Black bear

A young black bear was seen this past weekend in the area of Lake Logan. Hocking County’s state wildlife officer estimates the bear to be approximately a year-and-a-half in age.

Note: This story appears in the Thursday, July 18 newspaper on Page A3.

LOGAN — It’s not Bigfoot out the window, but his black bear friend that might find its way into your sights.

There have been numerous sightings and reports of a black bear roaming around Hocking County, and most recently spotted near Lake Logan. One particular bear was sighted this past Saturday at Lake Logan Road and Route 180, close to Route 33.

According to Hocking County’s State Wildlife Officer Chris Dodge, it is not uncommon to have an increase in bear sightings this time of year.

Dodge predicted the bear was about a year-and-a-half in age, and by that age, a bear’s mother puts the responsibility on the young cub to search for its own home and mate.

Once the bear finds what it needs, it will no longer have the want to wander.

“This one is just searching for a new home and some food,” Dodge said. “Until it finds everything it needs, it’ll keep walking through.”

Dodge reported he has been tracking this particular bear for awhile as it has been spotted throughout the county. With a trail camera, Dodge said the bear has traveled Route 374 as it moves through multiple townships and is closing in on Cantwell Cliffs.

“I think, with the way the bear is moving, it’ll just keep moving through,” he said. “My guess is it will probably, eventually, leave the county.”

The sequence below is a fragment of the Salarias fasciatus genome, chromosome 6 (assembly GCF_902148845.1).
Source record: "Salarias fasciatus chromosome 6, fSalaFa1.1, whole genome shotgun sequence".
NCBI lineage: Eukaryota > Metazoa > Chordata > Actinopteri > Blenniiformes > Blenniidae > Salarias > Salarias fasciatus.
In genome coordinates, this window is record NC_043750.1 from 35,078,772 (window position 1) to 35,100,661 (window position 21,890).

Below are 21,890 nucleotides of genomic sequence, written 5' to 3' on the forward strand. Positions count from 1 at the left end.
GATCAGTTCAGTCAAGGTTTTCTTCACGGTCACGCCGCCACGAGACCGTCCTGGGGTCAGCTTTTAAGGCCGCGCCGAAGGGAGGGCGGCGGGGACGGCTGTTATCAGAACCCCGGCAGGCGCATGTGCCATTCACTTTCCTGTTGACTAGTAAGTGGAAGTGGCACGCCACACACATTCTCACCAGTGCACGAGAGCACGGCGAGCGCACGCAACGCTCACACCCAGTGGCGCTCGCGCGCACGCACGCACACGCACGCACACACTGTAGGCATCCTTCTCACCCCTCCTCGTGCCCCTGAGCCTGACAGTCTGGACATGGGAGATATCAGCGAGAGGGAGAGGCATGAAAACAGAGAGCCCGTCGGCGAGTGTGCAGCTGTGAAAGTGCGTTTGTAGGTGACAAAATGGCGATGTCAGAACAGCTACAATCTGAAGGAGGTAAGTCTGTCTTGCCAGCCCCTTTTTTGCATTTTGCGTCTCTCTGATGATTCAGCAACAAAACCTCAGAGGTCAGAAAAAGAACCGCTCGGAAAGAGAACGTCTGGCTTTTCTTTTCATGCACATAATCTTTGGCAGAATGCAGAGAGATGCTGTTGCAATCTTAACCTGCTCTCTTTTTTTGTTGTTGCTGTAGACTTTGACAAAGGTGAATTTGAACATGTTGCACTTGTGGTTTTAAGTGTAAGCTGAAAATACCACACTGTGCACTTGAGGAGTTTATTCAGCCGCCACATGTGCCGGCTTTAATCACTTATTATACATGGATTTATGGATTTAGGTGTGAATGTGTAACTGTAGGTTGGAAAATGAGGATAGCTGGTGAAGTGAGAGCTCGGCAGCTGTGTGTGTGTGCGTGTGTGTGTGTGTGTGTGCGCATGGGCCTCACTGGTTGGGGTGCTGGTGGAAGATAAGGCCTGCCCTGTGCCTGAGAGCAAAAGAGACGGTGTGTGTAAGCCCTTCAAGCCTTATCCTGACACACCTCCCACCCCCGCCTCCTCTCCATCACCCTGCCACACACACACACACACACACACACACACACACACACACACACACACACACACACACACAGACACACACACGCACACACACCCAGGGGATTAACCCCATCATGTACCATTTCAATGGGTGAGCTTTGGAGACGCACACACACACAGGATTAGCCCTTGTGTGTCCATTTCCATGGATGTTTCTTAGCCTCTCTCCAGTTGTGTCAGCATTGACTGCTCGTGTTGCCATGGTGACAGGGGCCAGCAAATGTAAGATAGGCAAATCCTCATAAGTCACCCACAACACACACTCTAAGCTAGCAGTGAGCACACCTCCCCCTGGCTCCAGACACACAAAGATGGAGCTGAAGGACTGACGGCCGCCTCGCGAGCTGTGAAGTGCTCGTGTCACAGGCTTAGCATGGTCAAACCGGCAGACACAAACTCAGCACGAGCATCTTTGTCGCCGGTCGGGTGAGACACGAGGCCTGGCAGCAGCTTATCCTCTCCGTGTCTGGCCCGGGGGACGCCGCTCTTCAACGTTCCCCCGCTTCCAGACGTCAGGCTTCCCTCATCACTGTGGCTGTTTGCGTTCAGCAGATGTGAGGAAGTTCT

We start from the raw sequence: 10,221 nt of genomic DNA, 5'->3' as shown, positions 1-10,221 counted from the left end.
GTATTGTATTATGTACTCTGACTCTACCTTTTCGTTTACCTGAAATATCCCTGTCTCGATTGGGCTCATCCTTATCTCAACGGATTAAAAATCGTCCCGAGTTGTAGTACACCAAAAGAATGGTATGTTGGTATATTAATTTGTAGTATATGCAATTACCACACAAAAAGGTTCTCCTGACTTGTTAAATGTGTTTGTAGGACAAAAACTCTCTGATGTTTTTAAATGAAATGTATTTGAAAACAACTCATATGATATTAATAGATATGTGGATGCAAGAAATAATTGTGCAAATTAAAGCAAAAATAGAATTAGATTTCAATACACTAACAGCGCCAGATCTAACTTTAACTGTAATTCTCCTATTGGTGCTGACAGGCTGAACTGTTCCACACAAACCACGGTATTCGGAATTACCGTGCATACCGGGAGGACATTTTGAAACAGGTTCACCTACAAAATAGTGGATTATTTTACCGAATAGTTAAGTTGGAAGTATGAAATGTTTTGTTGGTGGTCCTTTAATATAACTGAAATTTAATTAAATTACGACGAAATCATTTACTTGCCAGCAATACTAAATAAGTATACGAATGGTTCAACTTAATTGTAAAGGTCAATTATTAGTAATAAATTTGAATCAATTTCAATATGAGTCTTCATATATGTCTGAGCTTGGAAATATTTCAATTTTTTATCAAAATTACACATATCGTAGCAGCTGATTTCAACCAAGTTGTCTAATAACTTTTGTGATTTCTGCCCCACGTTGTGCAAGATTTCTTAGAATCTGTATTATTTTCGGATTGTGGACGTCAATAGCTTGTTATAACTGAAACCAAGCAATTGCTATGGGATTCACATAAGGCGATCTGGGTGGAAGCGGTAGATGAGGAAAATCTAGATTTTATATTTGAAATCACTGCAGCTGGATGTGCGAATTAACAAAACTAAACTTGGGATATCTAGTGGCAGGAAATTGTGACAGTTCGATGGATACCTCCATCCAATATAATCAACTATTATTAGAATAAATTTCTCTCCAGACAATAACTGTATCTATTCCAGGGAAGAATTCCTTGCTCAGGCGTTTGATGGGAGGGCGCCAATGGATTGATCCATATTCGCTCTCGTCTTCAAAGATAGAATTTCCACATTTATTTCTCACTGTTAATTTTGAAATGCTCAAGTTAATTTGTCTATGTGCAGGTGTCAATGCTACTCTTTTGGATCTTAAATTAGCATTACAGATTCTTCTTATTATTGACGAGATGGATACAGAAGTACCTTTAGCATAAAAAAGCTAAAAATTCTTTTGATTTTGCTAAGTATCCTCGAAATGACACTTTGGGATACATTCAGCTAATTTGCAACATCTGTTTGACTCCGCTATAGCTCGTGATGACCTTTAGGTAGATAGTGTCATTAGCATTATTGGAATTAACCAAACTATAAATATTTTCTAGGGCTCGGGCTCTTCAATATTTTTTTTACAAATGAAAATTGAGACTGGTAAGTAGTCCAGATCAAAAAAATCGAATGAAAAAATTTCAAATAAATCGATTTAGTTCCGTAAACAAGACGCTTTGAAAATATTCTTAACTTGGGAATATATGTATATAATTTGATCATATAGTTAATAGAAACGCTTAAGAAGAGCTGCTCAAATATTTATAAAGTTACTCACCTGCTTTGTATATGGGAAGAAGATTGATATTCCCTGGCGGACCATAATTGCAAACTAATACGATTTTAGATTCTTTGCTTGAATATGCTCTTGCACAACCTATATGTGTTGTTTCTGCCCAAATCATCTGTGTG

A bear will not cause any violence with a human as long as there is no need. According to Dodge, bears do not want to be around people, just as people do not want to be around bears.

“Basically, as long as it is not causing too big of a problem, it’ll move somewhere south and less populated,” he added.

Because the bear is isolated from others of its species, it must hunt for itself, which is reasoning behind why some trash may be found missing or scattered.

According to Logan resident Terry Kline, the bear Dodge has been tracking strolled down his driveway and into the woods.

“I was shocked,” Kline told The Logan Daily News. “I never thought I would see a bear coming down the driveway.”

The bear, to an untrained eye, was large, but Kline said he found out it was a young one. Knowing the bear roamed his property, Kline said he now has his guard up when he walks out the door.

“When I went outside, I kept an eye out, just incase, but I never saw him again,” he said.

When the bear disappeared into the woods, he came back awhile later and crossed through Kline’s neighbor’s yard as he headed toward his next destination.

The Ohio Department of Natural Resources (ODNR) has links on their website telling readers what to do if they encounter a bear and other useful tips dealing with black bears.

What to do if you encounter a bear:

  • Act calm and do not run.
  • Warn the bear that you are near; talk in a firm, calm voice.
  • Allow space between you and the bear. Step aside and back slowly away. Do not make the bear feel trapped or threatened.
  • Raise your hands above your head to appear larger if the bear approaches. Clap your hands or shout to scare the bear away.
  • Exit the area.

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Emily Moore is a reporter for The Logan Daily News.

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